The candelilla plant was an important source of candelilla wax, which is still produced in small quantities by boiling large quantities of stems with sulphuric acid, and skimming the wax from the surface of the vat. The wax was used in the manufacture of phonograph records, in cosmetics and as an industrial lubricant.
Middle left: Dragon's blood, Leatherstem, Jatropha dioica, growing on limestone in a very dry valley, South of Shafter, Texas. The cut stems of this succulent shrub exude a clear sap that turns red and was used as a dye.
Bottom left: Pedilanthus macrocarpus, (Slipper Plant) from Sonora and Baja California, growing in the Phoenix Desert Botanical Garden. The flowers attract humming birds. This species is an excellent succulent plant for a container in a warm climate but will not stand any frost.
The Spurge Page

F. splendens


Left: Fouquieria splendens
Probably my favourite North American xerophytic plant, the Ocotillo or Devil's Walking Stick is widespread from Texas to California and northern Mexico. The red flowers are attractive to migratory humming birds.
The Fouquieria Page

portulacaceae Portulaca


Extreme Left: Portulaca pilosa Shaggy Portulaca in the Big Bend National Park. This weedy succulent plant is widely distributed on stony ground in the South-Western USA.
Left: South of Shafter, Texas. The tiny pink flowers in the middle of a tuft of white hairs at the end of stems are easily overlooked.
More about Portulacaceae


Nolinaceae   - beargrasses & sotol

Nolina parryi ssp. wolfii

Beargrass Many Nolinas (beargrasses) flourish on dry hillsides where little else will grow. The tuft of leaves hides a succulent caudex or short trunk which stores water and food reserves. The large decorative inflorescence bears thousands of tiny cream-coloured flowers.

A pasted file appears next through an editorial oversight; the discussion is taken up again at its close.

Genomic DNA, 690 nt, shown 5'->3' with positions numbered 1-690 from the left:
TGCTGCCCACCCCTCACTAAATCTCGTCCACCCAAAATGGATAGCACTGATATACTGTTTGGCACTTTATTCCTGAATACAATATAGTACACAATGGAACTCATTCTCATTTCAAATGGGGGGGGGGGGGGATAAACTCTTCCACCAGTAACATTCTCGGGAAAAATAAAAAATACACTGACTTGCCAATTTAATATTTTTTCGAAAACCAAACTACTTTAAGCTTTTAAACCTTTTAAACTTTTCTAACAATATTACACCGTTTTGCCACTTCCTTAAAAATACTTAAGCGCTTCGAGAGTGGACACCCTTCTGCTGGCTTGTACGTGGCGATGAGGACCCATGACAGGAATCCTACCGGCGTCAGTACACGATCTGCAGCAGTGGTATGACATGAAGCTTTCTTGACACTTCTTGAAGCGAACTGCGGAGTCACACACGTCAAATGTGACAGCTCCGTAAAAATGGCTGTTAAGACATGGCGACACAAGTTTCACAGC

Left: Nolina parryi ssp. wolfii in N. Arizona.
The Beargrass Page: Nolina

Dasylirion leiophyllum

The leaves of Dasylirions (Sotol) are furnished with sharp teeth. The starchy core of the developing inflorescence was traditionally roasted and eaten, the leaves used for weaving baskets and thatching and the dead inflorescence was a source of wood. The scoop-shaped woody leaf base can be used as a "desert spoon".
Left: Dasylirion leiophyllum (Sotol) growing in front of the Chisos Mountains, Texas. This hardy succulent plant is widely cultivated as a xerophytic ornamental for dry landscaping.
The Beargrass Page: Dasylirion


Right: Asclepias erosa
The semi-succulent desert milkweed (Asclepias erosa) with striking green balls of florets, photographed in April 1995, in the Anza-Borrego Desert State Park, California. Asclepias species produce nectar which attracts pollinator flies such as hoverflies and wasps such as the tarantula wasp. They are also attractive to humming birds. Desert milkweed is widespread from southern Utah to southeastern California, western Arizona and northwestern Mexico.
Asclepias species are often known as "butterfly weeds" and cultivated as the food plant of the caterpillars of several species of butterflies including the North American Monarch butterfly Danaus plexippus.
More about Asclepias

A. erosa A. erosa